God loves even meBy Melanie Springer Mock
Tricia Gates Brown, whose previous work includes two books about Christian Peacemaker Teams, turns in this work to her own life — to her experiences growing up in a conservative, evangelical family, and to her discovery of God’s love for her.
Gates Brown frames her memoir around the visits she makes to Our Lady of Guadalupe Abbey, just outside of Lafayette, Ore. The Abbey, nestled in the Willamette Valley foothills, becomes a sanctuary for the writer, whose unsettled life searches for its anchor. She finds one, of a kind, in Martin, a Mexican-American monk who serves her burritos and listens to her story.
Throughout the memoir, Gates Brown returns again and again to The Abbey and to Martin, allowing her narrative about love and love lost, heartache and redemption, to unspool around these visits. Gates Brown finds comfort in Martin’s continual reassurance that Jesus loves women — that Jesus loves her — a point that becomes the resonant theme guiding the book.
That Jesus loves women as much as men may seem obvious. But, as Gates Brown rightly argues, many churches have conveyed a different message: that men and their gifts, their voices, their ideas, are valued more by God.
She writes: “It was certainly obvious to me that women needed men, girls needed boys. Males apparently exemplified all that was right with God. So if women and girls were to be saved, they had to be washed in the blood of the man.”
This misguided understanding of God and God’s love becomes a driving force in Gates Brown’s life, causing her to make complex decisions in her desire to seek the attention of men, and so of God. Her longing to be accepted compels sexual experiences that cycle into shame, disappointment and more distance from the God she seeks.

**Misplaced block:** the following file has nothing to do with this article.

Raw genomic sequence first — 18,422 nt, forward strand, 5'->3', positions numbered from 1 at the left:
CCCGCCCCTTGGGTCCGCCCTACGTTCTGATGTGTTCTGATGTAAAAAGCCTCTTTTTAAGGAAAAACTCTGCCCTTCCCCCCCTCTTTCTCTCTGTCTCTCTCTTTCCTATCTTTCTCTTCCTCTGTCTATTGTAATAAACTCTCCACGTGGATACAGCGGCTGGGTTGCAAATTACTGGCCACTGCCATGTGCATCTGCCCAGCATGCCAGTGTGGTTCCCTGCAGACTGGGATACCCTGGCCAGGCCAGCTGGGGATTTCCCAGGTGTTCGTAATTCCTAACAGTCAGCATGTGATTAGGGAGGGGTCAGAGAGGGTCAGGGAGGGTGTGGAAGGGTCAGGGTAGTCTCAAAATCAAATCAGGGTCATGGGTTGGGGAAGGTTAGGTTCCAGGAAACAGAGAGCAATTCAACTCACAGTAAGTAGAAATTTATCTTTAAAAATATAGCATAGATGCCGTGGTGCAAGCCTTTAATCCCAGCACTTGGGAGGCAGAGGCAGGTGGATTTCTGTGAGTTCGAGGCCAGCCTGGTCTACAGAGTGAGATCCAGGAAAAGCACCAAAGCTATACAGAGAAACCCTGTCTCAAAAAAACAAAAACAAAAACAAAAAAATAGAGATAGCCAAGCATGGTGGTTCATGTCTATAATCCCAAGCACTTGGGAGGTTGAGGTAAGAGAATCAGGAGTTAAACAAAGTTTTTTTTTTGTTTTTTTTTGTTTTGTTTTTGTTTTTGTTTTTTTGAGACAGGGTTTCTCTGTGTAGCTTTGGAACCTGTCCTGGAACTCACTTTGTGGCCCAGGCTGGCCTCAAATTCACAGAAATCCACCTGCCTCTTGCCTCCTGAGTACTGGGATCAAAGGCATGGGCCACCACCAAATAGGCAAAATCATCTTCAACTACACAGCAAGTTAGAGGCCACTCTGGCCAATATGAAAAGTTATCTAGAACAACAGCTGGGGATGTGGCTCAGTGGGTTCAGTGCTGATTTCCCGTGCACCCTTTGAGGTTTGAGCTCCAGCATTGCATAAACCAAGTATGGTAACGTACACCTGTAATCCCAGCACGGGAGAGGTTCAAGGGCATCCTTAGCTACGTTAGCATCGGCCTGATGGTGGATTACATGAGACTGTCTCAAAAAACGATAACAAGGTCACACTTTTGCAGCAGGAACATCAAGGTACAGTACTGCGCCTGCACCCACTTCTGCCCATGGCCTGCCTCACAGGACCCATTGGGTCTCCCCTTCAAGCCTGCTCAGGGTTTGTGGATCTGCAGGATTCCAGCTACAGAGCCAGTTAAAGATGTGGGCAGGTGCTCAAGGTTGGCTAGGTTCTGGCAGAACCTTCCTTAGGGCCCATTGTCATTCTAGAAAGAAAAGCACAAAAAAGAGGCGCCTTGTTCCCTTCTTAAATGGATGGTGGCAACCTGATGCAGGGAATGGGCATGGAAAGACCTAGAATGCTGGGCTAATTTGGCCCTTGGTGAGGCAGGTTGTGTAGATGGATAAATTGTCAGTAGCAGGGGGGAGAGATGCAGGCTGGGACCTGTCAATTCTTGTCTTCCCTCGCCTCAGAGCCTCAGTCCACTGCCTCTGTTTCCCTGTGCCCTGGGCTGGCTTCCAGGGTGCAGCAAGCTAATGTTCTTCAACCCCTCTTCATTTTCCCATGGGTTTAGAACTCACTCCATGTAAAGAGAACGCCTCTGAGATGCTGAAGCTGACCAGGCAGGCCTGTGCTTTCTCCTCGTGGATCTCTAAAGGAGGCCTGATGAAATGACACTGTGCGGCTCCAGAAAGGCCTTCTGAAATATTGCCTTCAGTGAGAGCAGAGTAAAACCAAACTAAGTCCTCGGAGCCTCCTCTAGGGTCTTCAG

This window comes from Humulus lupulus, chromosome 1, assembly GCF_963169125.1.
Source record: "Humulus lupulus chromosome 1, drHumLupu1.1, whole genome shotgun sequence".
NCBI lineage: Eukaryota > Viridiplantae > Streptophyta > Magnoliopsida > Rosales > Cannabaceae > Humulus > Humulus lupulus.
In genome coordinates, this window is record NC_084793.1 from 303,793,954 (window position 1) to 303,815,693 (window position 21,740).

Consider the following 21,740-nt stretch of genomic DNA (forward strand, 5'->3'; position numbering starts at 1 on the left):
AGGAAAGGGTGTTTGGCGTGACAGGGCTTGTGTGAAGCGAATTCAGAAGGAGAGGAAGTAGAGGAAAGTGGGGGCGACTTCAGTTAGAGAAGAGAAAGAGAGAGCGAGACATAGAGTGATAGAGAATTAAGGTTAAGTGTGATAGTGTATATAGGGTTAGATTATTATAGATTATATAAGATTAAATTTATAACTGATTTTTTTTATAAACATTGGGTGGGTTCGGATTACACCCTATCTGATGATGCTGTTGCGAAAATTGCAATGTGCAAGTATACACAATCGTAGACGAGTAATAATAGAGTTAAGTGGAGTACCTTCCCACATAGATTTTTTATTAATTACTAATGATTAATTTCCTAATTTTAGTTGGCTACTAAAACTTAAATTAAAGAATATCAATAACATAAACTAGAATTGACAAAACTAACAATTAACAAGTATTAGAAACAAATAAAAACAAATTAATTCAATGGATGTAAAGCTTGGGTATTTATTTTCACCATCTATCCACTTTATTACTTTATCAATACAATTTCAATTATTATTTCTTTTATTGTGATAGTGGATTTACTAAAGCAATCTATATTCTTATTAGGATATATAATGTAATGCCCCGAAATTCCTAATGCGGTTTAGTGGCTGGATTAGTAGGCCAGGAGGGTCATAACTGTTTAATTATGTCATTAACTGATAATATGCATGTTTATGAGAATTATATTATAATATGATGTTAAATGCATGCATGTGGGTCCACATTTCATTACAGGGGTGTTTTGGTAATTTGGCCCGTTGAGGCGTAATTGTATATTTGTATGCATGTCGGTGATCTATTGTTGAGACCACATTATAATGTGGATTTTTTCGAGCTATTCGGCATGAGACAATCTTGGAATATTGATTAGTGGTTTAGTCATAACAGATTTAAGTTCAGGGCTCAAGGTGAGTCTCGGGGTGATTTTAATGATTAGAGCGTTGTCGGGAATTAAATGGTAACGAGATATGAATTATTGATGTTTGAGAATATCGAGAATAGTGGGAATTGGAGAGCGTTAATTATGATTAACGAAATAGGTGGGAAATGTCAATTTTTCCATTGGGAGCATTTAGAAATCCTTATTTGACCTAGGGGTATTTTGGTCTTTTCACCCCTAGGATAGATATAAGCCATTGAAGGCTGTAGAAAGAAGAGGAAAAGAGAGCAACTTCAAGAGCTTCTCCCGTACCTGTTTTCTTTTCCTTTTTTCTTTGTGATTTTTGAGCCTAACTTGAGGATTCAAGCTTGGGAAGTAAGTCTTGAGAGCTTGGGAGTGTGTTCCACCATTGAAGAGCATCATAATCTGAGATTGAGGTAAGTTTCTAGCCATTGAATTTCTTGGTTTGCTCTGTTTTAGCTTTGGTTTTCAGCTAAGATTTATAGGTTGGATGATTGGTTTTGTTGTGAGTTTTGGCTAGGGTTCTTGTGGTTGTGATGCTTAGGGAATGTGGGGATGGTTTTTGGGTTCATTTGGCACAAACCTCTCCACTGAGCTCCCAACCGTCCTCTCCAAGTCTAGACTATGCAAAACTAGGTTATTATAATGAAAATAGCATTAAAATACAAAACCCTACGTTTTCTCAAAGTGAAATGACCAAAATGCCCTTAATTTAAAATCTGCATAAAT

Gates Brown is unflinching in her details of failed relationships, which include two divorces and a dalliance with a man whose enigmatic past could — when seen through certain lenses — spell danger for Gates Brown and her daughter.
Reading about these men and their own brokenness is especially difficult, and as I read, I wondered what they and their families feel about being portrayed so starkly, their own lives opened in this way to an audience. This is, of course, a potential problem with any memoir, and Jesus Loves Women is no exception. Our stories our always intertwined with others’ stories, and to tell about one person’s experience will mean telling about another’s.
Gates Brown moves toward redemption as Martin from The Abbey serves as her shepherd and guide. His friendship, and his reassurance that Jesus loves women, allows Gates Brown to find healing: to discover that Jesus loves “clumsy and broken” women too, and that “connectedness to God does not exempt us from struggle, from losing our heads on occasion and breaking our own hearts with our bumbling. It does bathe the experience in love … the love of God.”
By her memoir’s end, Gates Brown has found peace — peace with her broken relationships, peace with herself, peace with God. Such peace comes in great part through a series of “grace notes” that remind her of God’s close presence, even in moments of loneliness and fear. She and her daughter are living inland from the Oregon coast, in a cottage restored by the hands of her community and friends — a reminder again of “love, love, love,” the words with which her narrative concludes.
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